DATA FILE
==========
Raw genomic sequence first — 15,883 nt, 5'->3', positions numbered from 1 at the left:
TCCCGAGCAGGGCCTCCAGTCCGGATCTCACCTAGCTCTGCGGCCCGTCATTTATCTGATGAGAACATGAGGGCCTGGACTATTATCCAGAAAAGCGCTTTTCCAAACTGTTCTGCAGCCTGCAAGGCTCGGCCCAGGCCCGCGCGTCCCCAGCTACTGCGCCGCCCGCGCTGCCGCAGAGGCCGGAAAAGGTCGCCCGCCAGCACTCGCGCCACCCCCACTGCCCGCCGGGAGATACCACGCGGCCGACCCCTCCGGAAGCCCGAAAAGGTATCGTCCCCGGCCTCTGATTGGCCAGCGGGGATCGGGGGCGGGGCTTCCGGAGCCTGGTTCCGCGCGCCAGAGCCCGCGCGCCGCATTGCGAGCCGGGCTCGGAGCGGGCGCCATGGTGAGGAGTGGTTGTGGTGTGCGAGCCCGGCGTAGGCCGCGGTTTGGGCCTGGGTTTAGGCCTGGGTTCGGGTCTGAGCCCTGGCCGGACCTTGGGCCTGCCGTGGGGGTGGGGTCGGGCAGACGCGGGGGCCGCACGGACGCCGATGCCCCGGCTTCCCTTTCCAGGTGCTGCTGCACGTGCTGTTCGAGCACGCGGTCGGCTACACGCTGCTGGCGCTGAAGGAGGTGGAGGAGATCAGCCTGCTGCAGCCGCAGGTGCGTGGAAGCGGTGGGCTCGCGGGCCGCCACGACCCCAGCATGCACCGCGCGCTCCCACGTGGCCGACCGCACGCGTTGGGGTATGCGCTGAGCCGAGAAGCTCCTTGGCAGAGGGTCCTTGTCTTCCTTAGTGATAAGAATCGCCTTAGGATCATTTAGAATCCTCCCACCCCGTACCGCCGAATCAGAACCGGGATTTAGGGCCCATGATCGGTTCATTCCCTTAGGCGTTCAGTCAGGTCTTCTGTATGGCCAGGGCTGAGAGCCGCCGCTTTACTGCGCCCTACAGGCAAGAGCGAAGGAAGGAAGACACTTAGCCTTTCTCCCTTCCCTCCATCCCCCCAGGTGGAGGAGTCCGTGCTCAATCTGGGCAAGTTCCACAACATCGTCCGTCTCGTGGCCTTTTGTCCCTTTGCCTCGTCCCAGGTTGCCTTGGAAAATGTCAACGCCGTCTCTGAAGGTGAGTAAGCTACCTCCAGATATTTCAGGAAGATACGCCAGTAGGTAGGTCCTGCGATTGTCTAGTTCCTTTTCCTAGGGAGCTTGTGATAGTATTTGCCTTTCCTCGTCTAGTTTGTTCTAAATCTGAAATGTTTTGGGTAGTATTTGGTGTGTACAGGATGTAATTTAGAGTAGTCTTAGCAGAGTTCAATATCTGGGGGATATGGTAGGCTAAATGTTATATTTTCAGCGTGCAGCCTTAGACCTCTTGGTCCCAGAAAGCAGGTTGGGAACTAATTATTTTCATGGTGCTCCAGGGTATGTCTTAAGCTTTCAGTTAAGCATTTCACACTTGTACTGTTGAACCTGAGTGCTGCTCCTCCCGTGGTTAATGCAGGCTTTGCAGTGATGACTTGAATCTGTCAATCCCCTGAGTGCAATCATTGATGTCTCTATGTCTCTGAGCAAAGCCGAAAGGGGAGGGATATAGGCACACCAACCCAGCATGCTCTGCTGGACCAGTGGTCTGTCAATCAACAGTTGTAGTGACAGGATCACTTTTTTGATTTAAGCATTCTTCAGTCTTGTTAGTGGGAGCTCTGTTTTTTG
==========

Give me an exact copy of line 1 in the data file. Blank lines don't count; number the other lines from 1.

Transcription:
Raw genomic sequence first — 15,883 nt, 5'->3', positions numbered from 1 at the left: